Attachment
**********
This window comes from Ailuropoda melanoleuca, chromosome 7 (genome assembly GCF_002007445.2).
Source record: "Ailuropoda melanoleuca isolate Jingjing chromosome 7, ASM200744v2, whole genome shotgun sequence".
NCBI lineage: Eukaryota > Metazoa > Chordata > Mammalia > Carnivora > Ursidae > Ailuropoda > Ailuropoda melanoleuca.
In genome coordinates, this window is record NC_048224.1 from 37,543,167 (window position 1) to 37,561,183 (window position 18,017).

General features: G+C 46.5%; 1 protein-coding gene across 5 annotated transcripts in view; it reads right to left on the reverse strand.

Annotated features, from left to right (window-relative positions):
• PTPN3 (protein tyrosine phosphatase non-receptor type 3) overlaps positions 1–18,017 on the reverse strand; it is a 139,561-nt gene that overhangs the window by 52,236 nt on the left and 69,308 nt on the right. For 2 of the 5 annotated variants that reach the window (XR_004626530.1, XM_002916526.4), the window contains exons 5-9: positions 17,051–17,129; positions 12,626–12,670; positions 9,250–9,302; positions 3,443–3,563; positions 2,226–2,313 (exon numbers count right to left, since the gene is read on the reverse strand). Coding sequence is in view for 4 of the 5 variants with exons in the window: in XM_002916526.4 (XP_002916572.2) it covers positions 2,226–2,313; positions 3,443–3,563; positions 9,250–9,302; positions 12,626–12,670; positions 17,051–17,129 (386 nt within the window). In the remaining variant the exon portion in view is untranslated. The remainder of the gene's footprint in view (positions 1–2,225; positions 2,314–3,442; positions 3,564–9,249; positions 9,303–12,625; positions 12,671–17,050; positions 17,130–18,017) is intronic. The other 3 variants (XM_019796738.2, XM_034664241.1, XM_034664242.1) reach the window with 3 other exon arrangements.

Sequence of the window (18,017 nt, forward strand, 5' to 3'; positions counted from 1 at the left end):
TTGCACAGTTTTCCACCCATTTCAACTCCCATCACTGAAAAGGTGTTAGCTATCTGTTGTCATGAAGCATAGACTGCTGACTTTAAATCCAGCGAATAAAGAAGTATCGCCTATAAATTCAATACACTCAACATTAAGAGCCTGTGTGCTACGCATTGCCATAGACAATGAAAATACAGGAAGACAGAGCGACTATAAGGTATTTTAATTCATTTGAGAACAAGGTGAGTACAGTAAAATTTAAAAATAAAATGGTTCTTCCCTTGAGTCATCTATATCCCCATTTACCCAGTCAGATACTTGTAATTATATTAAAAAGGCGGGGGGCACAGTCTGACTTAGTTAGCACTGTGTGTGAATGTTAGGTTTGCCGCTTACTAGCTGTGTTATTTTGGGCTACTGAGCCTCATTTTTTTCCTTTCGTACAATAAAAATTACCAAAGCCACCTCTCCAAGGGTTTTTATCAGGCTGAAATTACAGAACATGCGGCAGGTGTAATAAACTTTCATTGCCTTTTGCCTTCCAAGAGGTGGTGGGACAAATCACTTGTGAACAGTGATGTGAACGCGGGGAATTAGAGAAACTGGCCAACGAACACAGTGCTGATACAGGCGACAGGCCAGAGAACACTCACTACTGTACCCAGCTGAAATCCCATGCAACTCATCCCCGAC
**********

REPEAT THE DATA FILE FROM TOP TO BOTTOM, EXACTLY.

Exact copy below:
This window comes from Ailuropoda melanoleuca, chromosome 7 (genome assembly GCF_002007445.2).
Source record: "Ailuropoda melanoleuca isolate Jingjing chromosome 7, ASM200744v2, whole genome shotgun sequence".
NCBI lineage: Eukaryota > Metazoa > Chordata > Mammalia > Carnivora > Ursidae > Ailuropoda > Ailuropoda melanoleuca.
In genome coordinates, this window is record NC_048224.1 from 37,543,167 (window position 1) to 37,561,183 (window position 18,017).

General features: G+C 46.5%; 1 protein-coding gene across 5 annotated transcripts in view; it reads right to left on the reverse strand.

Annotated features, from left to right (window-relative positions):
• PTPN3 (protein tyrosine phosphatase non-receptor type 3) overlaps positions 1–18,017 on the reverse strand; it is a 139,561-nt gene that overhangs the window by 52,236 nt on the left and 69,308 nt on the right. For 2 of the 5 annotated variants that reach the window (XR_004626530.1, XM_002916526.4), the window contains exons 5-9: positions 17,051–17,129; positions 12,626–12,670; positions 9,250–9,302; positions 3,443–3,563; positions 2,226–2,313 (exon numbers count right to left, since the gene is read on the reverse strand). Coding sequence is in view for 4 of the 5 variants with exons in the window: in XM_002916526.4 (XP_002916572.2) it covers positions 2,226–2,313; positions 3,443–3,563; positions 9,250–9,302; positions 12,626–12,670; positions 17,051–17,129 (386 nt within the window). In the remaining variant the exon portion in view is untranslated. The remainder of the gene's footprint in view (positions 1–2,225; positions 2,314–3,442; positions 3,564–9,249; positions 9,303–12,625; positions 12,671–17,050; positions 17,130–18,017) is intronic. The other 3 variants (XM_019796738.2, XM_034664241.1, XM_034664242.1) reach the window with 3 other exon arrangements.

Sequence of the window (18,017 nt, forward strand, 5' to 3'; positions counted from 1 at the left end):
TTGCACAGTTTTCCACCCATTTCAACTCCCATCACTGAAAAGGTGTTAGCTATCTGTTGTCATGAAGCATAGACTGCTGACTTTAAATCCAGCGAATAAAGAAGTATCGCCTATAAATTCAATACACTCAACATTAAGAGCCTGTGTGCTACGCATTGCCATAGACAATGAAAATACAGGAAGACAGAGCGACTATAAGGTATTTTAATTCATTTGAGAACAAGGTGAGTACAGTAAAATTTAAAAATAAAATGGTTCTTCCCTTGAGTCATCTATATCCCCATTTACCCAGTCAGATACTTGTAATTATATTAAAAAGGCGGGGGGCACAGTCTGACTTAGTTAGCACTGTGTGTGAATGTTAGGTTTGCCGCTTACTAGCTGTGTTATTTTGGGCTACTGAGCCTCATTTTTTTCCTTTCGTACAATAAAAATTACCAAAGCCACCTCTCCAAGGGTTTTTATCAGGCTGAAATTACAGAACATGCGGCAGGTGTAATAAACTTTCATTGCCTTTTGCCTTCCAAGAGGTGGTGGGACAAATCACTTGTGAACAGTGATGTGAACGCGGGGAATTAGAGAAACTGGCCAACGAACACAGTGCTGATACAGGCGACAGGCCAGAGAACACTCACTACTGTACCCAGCTGAAATCCCATGCAACTCATCCCCGAC